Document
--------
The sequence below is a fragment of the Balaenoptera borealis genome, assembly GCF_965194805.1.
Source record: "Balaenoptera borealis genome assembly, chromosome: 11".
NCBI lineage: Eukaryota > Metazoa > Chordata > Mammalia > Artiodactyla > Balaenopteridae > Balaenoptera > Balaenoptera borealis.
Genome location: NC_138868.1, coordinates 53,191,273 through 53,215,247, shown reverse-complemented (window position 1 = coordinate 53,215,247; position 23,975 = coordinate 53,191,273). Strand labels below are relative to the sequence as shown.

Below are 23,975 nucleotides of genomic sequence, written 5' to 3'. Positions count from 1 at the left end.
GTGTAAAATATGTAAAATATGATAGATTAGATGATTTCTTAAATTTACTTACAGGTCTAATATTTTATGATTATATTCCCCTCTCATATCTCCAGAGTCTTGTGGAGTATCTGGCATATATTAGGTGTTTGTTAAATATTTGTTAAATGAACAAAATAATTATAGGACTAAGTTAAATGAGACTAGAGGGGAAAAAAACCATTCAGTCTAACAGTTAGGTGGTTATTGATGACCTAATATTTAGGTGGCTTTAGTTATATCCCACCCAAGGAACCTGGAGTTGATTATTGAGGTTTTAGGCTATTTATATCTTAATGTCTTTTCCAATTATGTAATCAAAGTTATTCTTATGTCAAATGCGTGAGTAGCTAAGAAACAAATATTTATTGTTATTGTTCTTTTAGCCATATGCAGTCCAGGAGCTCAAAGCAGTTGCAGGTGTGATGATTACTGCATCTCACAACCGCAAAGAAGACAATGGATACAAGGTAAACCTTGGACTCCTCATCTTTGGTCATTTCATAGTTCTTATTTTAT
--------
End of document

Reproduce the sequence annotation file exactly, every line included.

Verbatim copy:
The sequence below is a fragment of the Balaenoptera borealis genome, assembly GCF_965194805.1.
Source record: "Balaenoptera borealis genome assembly, chromosome: 11".
NCBI lineage: Eukaryota > Metazoa > Chordata > Mammalia > Artiodactyla > Balaenopteridae > Balaenoptera > Balaenoptera borealis.
Genome location: NC_138868.1, coordinates 53,191,273 through 53,215,247, shown reverse-complemented (window position 1 = coordinate 53,215,247; position 23,975 = coordinate 53,191,273). Strand labels below are relative to the sequence as shown.

Below are 23,975 nucleotides of genomic sequence, written 5' to 3'. Positions count from 1 at the left end.
GTGTAAAATATGTAAAATATGATAGATTAGATGATTTCTTAAATTTACTTACAGGTCTAATATTTTATGATTATATTCCCCTCTCATATCTCCAGAGTCTTGTGGAGTATCTGGCATATATTAGGTGTTTGTTAAATATTTGTTAAATGAACAAAATAATTATAGGACTAAGTTAAATGAGACTAGAGGGGAAAAAAACCATTCAGTCTAACAGTTAGGTGGTTATTGATGACCTAATATTTAGGTGGCTTTAGTTATATCCCACCCAAGGAACCTGGAGTTGATTATTGAGGTTTTAGGCTATTTATATCTTAATGTCTTTTCCAATTATGTAATCAAAGTTATTCTTATGTCAAATGCGTGAGTAGCTAAGAAACAAATATTTATTGTTATTGTTCTTTTAGCCATATGCAGTCCAGGAGCTCAAAGCAGTTGCAGGTGTGATGATTACTGCATCTCACAACCGCAAAGAAGACAATGGATACAAGGTAAACCTTGGACTCCTCATCTTTGGTCATTTCATAGTTCTTATTTTAT